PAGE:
A bolt of lightning struck a Russian Soyuz rocket during a satellite launch Monday (May 27), but did not hinder the booster's trip into space, Russian space officials said.
The lightning strike occurred during the launch of a Glonass-M navigation satellite from Russia's Plesetsk Cosmodrome about 500 miles (800 kilometers) north of Moscow at 9:23 a.m. Moscow time (0623 GMT). In a statement, officials with Russia's space agency Roscosmos announced that the rocket successfully reached orbit.
"Lightning is not an obstacle for you!" Roscosmos Director General Dmitry Rogozin wrote on Twitter while congratulating the Glonass-M launch team and military Space Forces. He shared a wild video of rocket as it was struck by lightning.
Roscosmos used a Soyuz 2.1b booster equipped with a Fregat upper stage to launch Glonass-M, the latest in a series of navigation satellites to support Russia's military and civilian customers.
"A stable telemetric connection is established and maintained with the spacecraft," officials with Russia's Ministry of Defense wrote in this translated update. "The on-board systems of the Glonass-M spacecraft are functioning normally."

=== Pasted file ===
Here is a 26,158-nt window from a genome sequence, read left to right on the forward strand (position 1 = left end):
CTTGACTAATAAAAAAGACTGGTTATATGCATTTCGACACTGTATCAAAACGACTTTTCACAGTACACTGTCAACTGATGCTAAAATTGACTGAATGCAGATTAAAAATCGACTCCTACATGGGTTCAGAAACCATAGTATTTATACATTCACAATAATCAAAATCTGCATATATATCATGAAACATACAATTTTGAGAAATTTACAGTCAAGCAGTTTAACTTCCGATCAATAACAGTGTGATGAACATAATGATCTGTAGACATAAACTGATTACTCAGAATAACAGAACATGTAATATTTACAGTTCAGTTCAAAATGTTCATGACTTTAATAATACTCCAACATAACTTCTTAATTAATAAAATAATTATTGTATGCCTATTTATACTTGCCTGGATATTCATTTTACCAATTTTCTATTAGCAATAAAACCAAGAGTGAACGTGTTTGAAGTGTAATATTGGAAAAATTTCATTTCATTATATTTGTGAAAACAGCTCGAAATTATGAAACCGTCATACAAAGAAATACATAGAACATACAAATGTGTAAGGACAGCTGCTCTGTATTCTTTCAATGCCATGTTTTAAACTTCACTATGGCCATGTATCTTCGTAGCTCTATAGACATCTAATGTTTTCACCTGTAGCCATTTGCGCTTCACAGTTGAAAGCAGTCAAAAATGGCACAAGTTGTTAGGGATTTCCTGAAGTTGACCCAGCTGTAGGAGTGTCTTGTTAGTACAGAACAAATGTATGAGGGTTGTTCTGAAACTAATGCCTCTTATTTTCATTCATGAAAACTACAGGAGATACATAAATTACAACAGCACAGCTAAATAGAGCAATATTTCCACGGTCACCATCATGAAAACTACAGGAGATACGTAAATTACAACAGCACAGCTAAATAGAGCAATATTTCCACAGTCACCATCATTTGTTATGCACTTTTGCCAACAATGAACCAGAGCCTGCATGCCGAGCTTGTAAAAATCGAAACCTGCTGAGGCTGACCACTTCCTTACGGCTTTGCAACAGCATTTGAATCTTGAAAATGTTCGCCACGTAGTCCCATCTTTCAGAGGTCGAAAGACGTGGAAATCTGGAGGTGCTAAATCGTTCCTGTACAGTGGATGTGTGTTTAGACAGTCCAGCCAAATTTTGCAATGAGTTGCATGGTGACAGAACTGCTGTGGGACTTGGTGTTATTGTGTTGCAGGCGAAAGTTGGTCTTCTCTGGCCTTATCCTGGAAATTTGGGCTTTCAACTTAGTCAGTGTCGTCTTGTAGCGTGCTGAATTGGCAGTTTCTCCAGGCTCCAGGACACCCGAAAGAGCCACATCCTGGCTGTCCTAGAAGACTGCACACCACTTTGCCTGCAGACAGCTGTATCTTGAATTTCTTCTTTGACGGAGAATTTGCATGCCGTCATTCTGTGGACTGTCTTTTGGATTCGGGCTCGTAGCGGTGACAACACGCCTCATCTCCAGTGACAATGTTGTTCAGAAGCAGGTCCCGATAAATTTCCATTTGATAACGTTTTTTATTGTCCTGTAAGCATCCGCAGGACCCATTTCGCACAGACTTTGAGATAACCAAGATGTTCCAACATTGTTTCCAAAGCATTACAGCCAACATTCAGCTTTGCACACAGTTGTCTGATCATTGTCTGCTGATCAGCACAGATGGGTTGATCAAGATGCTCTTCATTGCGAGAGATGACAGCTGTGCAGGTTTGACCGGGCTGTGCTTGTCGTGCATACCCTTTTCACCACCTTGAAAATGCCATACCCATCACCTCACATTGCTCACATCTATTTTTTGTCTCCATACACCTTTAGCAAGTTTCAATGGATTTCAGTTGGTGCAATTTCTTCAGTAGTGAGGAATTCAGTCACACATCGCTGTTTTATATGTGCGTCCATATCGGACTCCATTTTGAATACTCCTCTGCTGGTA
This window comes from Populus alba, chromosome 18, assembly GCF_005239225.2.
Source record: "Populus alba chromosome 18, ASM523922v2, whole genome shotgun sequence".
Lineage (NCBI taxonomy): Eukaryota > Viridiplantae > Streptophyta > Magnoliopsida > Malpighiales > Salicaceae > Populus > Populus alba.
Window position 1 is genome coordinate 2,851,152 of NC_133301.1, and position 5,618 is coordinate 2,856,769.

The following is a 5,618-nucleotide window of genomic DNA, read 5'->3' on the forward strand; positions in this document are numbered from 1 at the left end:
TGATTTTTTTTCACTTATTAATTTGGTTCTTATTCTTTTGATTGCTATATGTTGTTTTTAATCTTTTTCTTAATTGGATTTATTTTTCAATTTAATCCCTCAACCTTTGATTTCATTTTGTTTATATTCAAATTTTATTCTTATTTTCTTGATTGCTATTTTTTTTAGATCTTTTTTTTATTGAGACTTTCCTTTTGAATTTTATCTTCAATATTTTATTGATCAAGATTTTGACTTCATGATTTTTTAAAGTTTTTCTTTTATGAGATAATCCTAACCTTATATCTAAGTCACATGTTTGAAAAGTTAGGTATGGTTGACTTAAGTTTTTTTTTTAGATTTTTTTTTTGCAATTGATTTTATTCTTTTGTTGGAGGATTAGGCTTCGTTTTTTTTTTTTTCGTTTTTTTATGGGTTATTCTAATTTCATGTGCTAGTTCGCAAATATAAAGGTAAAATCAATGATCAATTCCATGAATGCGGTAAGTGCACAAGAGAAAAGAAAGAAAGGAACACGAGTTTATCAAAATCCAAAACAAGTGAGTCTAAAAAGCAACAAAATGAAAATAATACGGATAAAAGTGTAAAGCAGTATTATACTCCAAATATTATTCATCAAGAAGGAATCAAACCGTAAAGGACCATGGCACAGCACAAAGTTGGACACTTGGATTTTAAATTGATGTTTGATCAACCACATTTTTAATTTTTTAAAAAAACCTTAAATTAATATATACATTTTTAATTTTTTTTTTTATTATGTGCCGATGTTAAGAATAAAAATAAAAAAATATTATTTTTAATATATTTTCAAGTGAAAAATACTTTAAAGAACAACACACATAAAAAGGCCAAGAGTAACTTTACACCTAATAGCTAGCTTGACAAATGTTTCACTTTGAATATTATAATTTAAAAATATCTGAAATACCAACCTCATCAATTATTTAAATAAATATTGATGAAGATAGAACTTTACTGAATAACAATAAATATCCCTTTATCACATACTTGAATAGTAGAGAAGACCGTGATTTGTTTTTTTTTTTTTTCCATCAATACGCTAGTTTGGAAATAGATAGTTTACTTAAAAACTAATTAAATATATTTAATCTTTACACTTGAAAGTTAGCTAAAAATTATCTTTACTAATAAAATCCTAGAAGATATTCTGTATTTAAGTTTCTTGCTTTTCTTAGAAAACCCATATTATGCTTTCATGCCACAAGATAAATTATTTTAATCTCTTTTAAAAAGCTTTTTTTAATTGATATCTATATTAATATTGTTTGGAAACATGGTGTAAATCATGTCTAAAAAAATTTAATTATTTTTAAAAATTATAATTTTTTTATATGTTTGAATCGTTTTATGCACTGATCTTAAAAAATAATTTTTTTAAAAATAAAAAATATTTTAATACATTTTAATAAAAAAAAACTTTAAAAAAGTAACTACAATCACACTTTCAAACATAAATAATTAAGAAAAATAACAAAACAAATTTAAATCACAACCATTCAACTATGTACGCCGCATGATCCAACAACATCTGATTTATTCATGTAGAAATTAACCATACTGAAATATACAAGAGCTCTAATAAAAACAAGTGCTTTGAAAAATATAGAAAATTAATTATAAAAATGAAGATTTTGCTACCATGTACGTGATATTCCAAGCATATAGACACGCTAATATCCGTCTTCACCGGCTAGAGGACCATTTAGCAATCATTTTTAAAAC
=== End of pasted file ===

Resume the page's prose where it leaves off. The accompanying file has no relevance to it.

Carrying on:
Поздравляем командование Космических войск, боевой расчёт космодрома Плесецк, коллективы РКЦ "Прогресс" (Самара), НПО имени С.А.Лавочкина (Химки) и ИСС имени академика М.Ф.Решетнёва (Железногорск) с успешным запуском КА ГЛОНАСС! Молния вам не помеха pic.twitter.com/1cmlZ4hD1gMay 27, 2019
Lightning strikes during rocket launches are rare, but not unprecedented.
In November 1969, lightning struck a Saturn V rocket twice during the launch of NASA's Apollo 12 mission to the moon.
The jolt disrupted some onboard displays for Apollo 12's three-man crew, but the Saturn V successfully reached orbit. After a careful systems review, flight controllers ultimately found Apollo 12's systems in good health and the moon landing mission went on as planned.
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